People Are Freaking Out After Hearing What Koalas Actually Sound Like
Ah, koalas. They're cute, they look like little teddy bears, and they've been having a hell of a time of it recently. However, not everything about Australia's favourite eucalyptus-munching marsupial is as cute and cuddly as you might think. Watch the video below for proof:
Yes, some people are hearing what koalas actually sound like for the first time and it seems they're utterly traumatised as a result.
The short video shows an adorable wee critter in an enclosure standing by a corrugated fence and making a sound that sounds more like something an elephant seal or Jabba the Hutt might make, rather than a lovely koala.
It's sort of a snort, but also sounds a little bit like the laughter of some sort of miniature hell beast. Needless to say, it's got people freaking out.
Since the video was posted to Twitter, it has been liked nearly 185,000 times and retweeted more than 52,000 times.
The tweet read: "I don't know what I thought Koalas sounded like but this wasn't it."
Yeah. That's you, me, and the rest of the world who aren't necessarily koala experts too, mate.
Anyway, people have been rushing to register their thoughts on the issue, which is - obviously - of paramount importance.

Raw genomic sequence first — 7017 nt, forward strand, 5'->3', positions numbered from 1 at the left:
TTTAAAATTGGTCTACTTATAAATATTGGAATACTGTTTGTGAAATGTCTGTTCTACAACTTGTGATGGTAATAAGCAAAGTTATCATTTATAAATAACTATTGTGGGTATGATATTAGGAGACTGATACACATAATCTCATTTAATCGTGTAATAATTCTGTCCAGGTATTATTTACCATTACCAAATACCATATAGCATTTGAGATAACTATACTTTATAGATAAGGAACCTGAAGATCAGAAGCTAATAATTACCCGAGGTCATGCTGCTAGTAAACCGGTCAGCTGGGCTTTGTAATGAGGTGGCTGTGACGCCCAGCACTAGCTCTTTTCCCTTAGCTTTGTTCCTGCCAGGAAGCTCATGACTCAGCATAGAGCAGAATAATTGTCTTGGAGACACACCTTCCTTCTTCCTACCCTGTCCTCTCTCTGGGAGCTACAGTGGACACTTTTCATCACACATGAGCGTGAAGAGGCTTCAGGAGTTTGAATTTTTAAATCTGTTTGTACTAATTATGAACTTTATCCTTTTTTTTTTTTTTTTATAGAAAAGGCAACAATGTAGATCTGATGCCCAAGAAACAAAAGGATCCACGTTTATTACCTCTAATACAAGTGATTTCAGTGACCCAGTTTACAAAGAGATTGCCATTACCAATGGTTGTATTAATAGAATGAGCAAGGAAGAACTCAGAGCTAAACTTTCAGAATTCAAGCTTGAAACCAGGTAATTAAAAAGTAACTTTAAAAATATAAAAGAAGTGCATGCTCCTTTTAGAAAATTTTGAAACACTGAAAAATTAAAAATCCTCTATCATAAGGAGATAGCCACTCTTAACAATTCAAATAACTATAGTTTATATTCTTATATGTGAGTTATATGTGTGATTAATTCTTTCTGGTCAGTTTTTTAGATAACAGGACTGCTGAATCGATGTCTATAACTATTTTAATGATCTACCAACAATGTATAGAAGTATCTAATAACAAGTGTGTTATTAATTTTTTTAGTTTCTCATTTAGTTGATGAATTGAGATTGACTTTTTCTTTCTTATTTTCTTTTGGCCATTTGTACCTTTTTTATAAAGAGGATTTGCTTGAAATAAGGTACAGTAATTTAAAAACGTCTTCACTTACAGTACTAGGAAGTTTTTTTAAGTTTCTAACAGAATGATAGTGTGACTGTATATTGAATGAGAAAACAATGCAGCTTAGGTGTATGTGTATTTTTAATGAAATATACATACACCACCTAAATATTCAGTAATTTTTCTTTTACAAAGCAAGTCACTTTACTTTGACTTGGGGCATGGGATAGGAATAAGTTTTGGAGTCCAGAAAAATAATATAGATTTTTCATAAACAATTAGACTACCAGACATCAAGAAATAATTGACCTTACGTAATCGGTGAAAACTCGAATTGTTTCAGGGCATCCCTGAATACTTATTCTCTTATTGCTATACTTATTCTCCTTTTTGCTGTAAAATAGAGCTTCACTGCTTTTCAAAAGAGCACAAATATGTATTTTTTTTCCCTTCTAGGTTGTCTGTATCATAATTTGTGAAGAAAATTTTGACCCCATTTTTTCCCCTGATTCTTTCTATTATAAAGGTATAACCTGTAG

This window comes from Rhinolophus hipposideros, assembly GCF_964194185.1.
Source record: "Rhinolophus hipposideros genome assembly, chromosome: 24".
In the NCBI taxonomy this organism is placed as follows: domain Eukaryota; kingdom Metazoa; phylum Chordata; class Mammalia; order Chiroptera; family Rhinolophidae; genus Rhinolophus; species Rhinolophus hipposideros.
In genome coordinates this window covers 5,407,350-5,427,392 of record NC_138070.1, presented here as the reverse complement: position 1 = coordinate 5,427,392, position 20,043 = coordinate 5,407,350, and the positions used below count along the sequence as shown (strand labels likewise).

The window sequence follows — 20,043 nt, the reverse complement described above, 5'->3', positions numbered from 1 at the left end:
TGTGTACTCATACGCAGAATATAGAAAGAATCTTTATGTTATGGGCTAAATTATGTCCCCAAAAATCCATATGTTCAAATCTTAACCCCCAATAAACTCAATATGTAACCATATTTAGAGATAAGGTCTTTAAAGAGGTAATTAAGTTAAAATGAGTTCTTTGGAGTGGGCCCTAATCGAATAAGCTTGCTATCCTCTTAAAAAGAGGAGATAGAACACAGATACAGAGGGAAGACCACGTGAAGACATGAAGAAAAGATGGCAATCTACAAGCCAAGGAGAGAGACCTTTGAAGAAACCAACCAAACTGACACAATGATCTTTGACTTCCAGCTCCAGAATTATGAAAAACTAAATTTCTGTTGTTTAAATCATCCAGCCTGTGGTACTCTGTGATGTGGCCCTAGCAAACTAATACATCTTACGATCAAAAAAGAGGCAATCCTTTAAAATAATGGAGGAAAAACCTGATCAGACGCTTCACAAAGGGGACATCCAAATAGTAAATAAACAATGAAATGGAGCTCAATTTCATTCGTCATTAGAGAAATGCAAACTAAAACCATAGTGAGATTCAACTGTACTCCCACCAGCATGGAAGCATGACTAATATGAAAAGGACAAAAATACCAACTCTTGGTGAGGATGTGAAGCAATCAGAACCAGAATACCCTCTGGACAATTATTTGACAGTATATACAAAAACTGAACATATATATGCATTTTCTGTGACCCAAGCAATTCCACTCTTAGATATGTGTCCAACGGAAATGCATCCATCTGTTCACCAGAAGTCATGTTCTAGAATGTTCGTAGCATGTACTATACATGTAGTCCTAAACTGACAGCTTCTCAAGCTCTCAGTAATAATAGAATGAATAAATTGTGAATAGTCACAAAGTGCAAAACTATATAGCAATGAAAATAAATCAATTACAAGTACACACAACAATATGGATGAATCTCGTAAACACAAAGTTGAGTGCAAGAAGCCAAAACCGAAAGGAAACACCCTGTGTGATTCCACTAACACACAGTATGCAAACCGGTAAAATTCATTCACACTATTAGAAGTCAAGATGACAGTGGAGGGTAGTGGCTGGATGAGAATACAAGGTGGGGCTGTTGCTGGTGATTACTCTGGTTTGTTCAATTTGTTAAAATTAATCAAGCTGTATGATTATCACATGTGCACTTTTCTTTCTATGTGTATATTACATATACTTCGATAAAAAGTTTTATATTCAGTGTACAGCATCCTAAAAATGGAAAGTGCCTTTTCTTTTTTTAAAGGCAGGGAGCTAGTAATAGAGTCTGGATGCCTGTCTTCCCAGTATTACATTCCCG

One person wrote: "They not cute no more."
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Ah, come on, they're still cute. It's just that they sound like a broken drain.
Another wrote: "Kill it with fire."
Too soon, mate. Waaaay too soon.
A third offered: "That's their mating call. Little homie's just trying to get laid y'all."
Anyway, while this sound might not be exactly what you'd expect them to sound like, it certainly isn't the only sound that koalas are capable of producing.
In fact, they've been known to make a variety of sounds that range from the more high-pitched squeaks that you may have expected, right down to the low-gurgling and guttural rutting noises that we're seeing here.
A study conducted in 2013 by the University of Sussex discovered that koalas could produce such sounds because they've got a special extra 'organ' of sorts outside of their voicebox that contains their vocal cords.
The animals' actual vocal cords are just a set of long fleshy folds of tissue between their upper throat and their nasal cavities.
Now aren't you glad you've learned this today?
Featured Image Credit: PA
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